Sandwich packs, fag ends, engine oil and lorry parts are among the trawl of truckers' litter that owners of a burger van have to collect every day.
Sleeping lorry drivers - some discarding rubbish and bags of human waste - are a regular blight for the owners of Busy Bees.
Every morning owner Karen Westwood dreads what she will be met with when partner Dave Brock tows her snack wagon onto her pitch at Ringwould.
Their 7am start, when she should be sizzling bacon, can be delayed by unpleasant brushes with foreign drivers - one of whom even told them to come back at 10am which would have amounted to half a day’s missed trading.
Ms Westwood, who has had the business for three years in June, said as vendors they are obliged to keep the area clean.
That means they are regularly picking up truckers’ rubbish, cigarette ends and foreign marked booze bottles.
They also have to wake them up to ask them to move on from the catering van’s allocated spot at the widest part of the bay so they don’t breech their terms of trading and so there is enough space for pedestrians and cyclists to pass uninterrupted. This communication can lead to confrontation.
The biggest insult is when Mr Brock does the litter picking because Ms Westwood can’t where she is a food handler.
While I was there he was found a bag of excrement stuffed in a bush further up the roadside bay. He then had to remove it with his litter pic and hygienically discard of it well away from the food outlet.
“They are not all foreign drivers but most of them are,” said Ms Westwood.
“The English drivers are a lot more understanding and they tend to be more considerate and park further down from here. But most of the time it’s foreign drivers. They can be rude. I have never seen them be aggressive myself but Dave has. More than anything it’s the rubbish they leave behind that gets me.”
Sandwich packs, engine oil and Polish vodka are often among the trawl. And I saw a bag of six foreign beer bottles during my visit on Thursday.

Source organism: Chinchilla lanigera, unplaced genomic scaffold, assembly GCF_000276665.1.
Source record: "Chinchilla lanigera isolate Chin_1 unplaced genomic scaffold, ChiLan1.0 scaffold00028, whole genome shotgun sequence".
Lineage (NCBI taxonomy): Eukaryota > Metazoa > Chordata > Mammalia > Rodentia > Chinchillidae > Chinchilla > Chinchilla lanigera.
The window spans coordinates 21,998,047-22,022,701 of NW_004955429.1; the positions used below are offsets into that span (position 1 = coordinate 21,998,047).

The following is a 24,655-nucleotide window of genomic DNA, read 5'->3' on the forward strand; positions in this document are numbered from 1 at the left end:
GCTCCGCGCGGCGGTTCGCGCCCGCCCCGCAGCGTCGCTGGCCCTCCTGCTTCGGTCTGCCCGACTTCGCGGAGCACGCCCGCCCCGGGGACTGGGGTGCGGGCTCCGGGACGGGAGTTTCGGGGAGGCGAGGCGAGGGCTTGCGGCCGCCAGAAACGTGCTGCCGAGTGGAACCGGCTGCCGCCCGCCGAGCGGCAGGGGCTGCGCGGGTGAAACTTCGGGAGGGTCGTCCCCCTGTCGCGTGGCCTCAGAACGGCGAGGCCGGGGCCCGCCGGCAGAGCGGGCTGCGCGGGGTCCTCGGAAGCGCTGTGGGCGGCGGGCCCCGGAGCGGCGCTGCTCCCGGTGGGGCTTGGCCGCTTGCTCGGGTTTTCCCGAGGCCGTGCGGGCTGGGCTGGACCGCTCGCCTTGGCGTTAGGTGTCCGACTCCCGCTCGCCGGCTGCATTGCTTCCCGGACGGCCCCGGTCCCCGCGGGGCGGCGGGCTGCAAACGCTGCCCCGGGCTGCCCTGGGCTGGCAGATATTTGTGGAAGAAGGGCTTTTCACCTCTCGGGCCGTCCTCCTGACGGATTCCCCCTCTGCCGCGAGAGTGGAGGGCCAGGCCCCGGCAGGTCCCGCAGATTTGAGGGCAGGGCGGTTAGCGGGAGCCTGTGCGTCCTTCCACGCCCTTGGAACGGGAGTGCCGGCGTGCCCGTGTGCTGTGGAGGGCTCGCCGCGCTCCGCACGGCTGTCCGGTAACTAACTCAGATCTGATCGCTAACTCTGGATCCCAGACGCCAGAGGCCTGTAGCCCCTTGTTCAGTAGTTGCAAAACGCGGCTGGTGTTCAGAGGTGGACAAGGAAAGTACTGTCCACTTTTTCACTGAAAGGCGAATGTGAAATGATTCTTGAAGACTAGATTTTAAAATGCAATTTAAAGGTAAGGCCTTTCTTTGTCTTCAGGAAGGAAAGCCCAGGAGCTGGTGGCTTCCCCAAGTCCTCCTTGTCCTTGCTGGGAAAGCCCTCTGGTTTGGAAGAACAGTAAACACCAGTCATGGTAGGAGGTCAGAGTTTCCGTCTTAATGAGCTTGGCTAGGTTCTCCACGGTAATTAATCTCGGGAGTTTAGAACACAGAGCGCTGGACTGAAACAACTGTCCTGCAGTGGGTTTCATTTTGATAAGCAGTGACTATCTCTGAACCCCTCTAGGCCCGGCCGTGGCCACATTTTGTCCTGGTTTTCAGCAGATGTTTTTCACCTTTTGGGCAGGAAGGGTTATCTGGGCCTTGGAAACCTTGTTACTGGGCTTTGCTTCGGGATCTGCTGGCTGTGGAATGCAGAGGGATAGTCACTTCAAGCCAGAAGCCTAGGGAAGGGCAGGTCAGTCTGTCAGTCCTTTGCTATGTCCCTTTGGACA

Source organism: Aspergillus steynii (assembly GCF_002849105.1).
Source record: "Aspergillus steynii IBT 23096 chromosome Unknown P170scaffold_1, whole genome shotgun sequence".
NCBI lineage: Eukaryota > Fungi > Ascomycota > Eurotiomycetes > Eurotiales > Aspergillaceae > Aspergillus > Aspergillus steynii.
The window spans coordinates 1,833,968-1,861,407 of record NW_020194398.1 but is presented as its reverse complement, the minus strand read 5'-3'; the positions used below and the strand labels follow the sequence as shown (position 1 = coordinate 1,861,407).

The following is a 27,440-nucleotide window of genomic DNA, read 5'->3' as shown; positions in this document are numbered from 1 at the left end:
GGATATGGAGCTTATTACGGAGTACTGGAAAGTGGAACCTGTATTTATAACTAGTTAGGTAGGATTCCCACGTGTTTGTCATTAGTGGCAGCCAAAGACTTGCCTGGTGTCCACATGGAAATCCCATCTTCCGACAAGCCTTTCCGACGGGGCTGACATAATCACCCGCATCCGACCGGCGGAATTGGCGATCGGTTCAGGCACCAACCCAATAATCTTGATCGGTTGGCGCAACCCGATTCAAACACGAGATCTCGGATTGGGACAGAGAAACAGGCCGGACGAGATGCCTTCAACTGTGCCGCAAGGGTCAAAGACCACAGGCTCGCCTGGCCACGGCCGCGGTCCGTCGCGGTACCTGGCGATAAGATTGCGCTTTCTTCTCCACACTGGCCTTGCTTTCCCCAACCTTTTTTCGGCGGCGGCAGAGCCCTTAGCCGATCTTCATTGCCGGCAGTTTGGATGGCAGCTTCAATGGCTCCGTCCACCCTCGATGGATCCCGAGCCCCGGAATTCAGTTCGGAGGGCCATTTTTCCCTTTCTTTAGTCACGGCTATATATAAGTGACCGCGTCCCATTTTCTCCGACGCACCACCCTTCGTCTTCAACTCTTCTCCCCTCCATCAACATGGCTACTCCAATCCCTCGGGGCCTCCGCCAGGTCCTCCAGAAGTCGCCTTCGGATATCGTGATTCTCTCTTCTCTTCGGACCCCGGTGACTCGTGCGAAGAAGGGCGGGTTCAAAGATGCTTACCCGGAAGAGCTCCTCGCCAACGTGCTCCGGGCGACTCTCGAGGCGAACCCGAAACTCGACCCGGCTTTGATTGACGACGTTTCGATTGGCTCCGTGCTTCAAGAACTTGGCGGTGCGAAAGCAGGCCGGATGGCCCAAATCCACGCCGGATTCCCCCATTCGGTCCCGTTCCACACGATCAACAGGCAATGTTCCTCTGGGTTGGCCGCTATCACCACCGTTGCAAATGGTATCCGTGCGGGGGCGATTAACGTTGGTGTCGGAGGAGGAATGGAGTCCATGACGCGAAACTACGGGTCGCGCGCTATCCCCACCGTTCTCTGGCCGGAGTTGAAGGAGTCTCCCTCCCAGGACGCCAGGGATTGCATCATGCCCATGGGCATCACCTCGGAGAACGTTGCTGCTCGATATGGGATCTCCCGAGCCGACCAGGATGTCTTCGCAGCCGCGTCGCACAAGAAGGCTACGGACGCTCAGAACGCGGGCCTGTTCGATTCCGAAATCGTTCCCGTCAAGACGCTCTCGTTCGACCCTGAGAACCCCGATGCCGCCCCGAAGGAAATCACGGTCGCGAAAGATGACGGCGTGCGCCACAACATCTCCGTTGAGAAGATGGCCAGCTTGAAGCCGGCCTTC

“It’s concerning that they then go off and drive for hours after drinking all that alcohol,” she added.
“We do know the rubbish is not just from lorry drivers. Other drivers pull over here or throw litter out. One time Dave came back with condoms and a finger of fudge.”
Mr Brock added: “One time there was pile of cigarette butts on the floor where a driver had been dropping them out of his window. I knocked on the window to talk to him. ‘Not mine,’ he said.”
A couple of people used to clear litter from the roadside, but this has stopped, meaning the task falls on them more than ever to keep the area clean.
Drivers’ vehicle registration plates help them identify the country of origin. The most problematic was a Croatian vehicle.
A lot of the time, the couple will be told ‘My taco, my taco’ where the drivers claim their tachograph, a digital drive time monitor, has told them they are due a statutory road break.
According to gov.uk drivers are limited to nine hours a day behind the wheel which can be increased to 10 hours twice a week - totalling 56 hours in a six-day week.
Both the government and trade bodies like the Road Haulage Association (RHA) agree there is a national shortage of parking for lorry drivers. Clamping in some areas has led to further displacement.
The Government’s National Lorry Parking Survey acknowledges that rapid action is needed and that local authorities could be doing more to alleviate the problem, yet the document, published last year, offers no ‘call to action’ about how to do that best.
Paul Mummery of the RHA agrees with complaints from drivers that they are stuck between a rock and a hard place being legally obliged to stop but sometimes “there’s no room at the inn” when they attempt entry at the lorry parks, he says.
Although he acknowledges the wider problem created when some leave litter and human waste behind where there are no bins or portaloos in lay-bys, he says, “they have to go off and find somewhere safe to stop and sleep.”
He added: “There are half a million in the UK and lots more in Europe coming over.
“People know they are a part of life, they do keep the economy going and keep shops stocked, but we need to work out where we are going to put them.
“There are just not enough safe and secure parking areas in Kent for truckers who need to park up”
Mr Brock at Busy Bees says the sealing off lay-bys along the A2 and the effects of heavy queuing and Operation Stack particularly exacerbates the problem for them, because drivers head down the A258 until they find a place to stop.
He also disagrees with those, such as the Dover MP Charlie Elphicke who criticise the use of the former Manston Airport as a stand-by lorry park, saying the vehicles “have to go somewhere.”
A spokesman for Dover District Council said: “We continue to work hard with our partners to keep our roadsides clear, and continue to arrange a series of clear ups, including recent work in this area.
“We do carry out inspections in the district, and will continue to monitor the situation.
“We continue to work closely with partners to raise awareness of issues around lorry parking, and to seek solutions on a national level from Central Government.
“We would urge all road users to help us by not throwing litter or leaving waste by the roadside.”